Email is great, except when it’s not. In those times email isn’t great, it’s really not great. Not much about email has changed since it first emerged in the mid ’90s. Sure, we can attach images and embed links, but the basic concept is still the same.
Our inboxes are too full, our need to communicate in the open too great, and the pace of the modern workplace is too fast to rely on only one communications channel.
At Carpool, we still use email, but minimally. Carpool is a social place—really social. Our informal conversations take place over a collaborative network and very little, if any communicating is relegated to email (emailing within Carpool can result in lashings, depending on the egregiousness of the offense). So when we had the unique opportunity to try out Facebook at Work, we jumped at it.
There was no transitional period, no prep work. We just did it. One day we weren’t using Facebook at Work, the next day we were on Facebook … at work. There was no pain and, generally, the Carpool team made the switch with ease. Soon enough, we found that Facebook at Work enables us to do so much more than we could with email alone.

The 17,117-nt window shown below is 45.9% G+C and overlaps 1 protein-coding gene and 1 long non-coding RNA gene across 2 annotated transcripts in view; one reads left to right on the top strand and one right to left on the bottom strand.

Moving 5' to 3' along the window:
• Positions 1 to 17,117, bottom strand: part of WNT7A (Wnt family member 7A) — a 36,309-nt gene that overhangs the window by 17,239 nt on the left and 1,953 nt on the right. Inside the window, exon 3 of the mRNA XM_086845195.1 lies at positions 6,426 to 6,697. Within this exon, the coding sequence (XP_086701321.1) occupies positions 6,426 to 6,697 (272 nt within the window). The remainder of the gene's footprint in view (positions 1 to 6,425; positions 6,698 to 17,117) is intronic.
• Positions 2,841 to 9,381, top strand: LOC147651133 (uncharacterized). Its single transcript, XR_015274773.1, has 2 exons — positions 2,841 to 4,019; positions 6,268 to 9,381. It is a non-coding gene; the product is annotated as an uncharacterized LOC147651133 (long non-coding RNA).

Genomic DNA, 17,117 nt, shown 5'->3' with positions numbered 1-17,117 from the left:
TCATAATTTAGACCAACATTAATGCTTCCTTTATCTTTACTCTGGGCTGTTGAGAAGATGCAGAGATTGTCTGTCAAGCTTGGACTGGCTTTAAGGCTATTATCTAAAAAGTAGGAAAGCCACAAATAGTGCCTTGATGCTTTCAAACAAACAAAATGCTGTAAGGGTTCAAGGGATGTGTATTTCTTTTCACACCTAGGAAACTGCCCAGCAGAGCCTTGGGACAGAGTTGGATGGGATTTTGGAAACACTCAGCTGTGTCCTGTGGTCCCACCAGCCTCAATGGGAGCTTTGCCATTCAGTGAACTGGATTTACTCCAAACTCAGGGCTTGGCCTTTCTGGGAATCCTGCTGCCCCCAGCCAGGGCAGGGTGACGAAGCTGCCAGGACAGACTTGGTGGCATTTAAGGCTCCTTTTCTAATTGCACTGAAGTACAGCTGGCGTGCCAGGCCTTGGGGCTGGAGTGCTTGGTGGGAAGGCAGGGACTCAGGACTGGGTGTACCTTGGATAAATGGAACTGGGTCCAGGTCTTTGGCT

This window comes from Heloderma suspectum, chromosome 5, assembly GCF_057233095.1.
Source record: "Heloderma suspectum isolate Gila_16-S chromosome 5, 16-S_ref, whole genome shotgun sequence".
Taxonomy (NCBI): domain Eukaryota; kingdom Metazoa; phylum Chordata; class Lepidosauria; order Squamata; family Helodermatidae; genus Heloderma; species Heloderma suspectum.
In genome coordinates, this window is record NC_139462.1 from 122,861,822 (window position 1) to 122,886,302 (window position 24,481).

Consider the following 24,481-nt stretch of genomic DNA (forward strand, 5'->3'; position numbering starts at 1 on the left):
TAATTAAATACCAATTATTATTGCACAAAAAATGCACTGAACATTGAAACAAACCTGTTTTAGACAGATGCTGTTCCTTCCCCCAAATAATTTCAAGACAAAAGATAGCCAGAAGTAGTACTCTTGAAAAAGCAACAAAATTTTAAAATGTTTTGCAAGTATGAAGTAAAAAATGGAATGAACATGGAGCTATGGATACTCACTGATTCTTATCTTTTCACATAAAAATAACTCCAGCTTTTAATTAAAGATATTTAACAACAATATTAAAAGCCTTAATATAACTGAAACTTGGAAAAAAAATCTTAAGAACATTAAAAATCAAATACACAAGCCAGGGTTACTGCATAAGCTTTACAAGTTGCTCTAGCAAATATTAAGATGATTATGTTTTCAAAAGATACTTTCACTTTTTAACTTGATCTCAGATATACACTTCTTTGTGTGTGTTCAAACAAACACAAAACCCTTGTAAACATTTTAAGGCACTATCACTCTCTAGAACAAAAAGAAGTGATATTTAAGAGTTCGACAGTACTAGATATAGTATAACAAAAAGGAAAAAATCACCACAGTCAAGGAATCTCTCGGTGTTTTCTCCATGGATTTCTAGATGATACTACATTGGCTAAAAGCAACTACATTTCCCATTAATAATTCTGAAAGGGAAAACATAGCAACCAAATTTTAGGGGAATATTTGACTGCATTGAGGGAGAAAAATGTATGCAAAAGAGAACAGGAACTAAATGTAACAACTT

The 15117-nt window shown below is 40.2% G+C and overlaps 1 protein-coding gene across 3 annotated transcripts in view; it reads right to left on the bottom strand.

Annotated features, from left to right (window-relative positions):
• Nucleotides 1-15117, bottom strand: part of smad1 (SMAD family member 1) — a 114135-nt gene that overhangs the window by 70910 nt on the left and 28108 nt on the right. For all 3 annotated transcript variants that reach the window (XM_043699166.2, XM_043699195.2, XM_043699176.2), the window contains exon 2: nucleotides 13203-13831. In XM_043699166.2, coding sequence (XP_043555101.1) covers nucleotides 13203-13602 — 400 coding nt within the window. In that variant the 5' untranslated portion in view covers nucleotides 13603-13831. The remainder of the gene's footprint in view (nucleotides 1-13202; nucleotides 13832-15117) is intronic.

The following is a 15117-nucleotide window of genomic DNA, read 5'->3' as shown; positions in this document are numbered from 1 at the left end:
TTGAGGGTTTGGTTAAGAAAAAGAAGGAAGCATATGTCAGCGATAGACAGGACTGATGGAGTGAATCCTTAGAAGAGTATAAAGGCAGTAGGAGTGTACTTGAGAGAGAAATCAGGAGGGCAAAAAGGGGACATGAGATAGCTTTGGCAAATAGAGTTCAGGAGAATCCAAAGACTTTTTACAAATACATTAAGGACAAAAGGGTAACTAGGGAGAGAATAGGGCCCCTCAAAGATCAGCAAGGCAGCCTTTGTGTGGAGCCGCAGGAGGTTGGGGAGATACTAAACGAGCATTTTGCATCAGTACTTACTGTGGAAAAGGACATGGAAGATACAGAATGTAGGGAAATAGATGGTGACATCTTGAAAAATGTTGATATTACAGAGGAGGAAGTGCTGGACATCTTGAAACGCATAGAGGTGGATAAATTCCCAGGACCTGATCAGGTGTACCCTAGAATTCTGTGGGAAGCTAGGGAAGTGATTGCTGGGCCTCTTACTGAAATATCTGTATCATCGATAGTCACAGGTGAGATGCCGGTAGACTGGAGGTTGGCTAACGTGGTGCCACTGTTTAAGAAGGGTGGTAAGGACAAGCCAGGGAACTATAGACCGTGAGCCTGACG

Facebook at Work has proven to be a fantastic way for us to collaborate out in the open and work out loud to quickly find solutions to problems, share information across our network, and generate new ideas by crowd-sourcing questions to rely on the collective IQ of our people. It supports and encourages the principles of communication that we use to run our company.
In the modern world, there are a myriad tools that can quickly become overwhelming without a proper strategy behind them. We apply the philosophy of compartmentalization to handle our internal communications, placing different levels of communication into different buckets for our informal (conversations), formal (top-down articles published to the Carpool team site), and tasks (the work that emerges from our conversations). Fortunately, Facebook at Work allows companies to apply this same philosophy using groups.
Facebook at Work pushes people to funnel their communications into the appropriate group where they will have the greatest impact. For example, we catalog our communications into “Business Development,” “Strategy,” “Marketing,” and other targeted groups.
Everyone has full visibility of the groups, but they can subscribe to specific groups and get notifications when new information has been posted, but they won’t be spammed with information that isn’t relevant to their role.
On top of that, trending allows the most active conversations to float to the top and the search function allows you to track down information whether you were part of the conversation or not. It’s like having a dynamic, transparent, and intelligent archival system for everything that happens within our company.
We work out loud, but the embedded chat also provides an opportunity to trade quick, urgent messages without pushing them out to the whole company.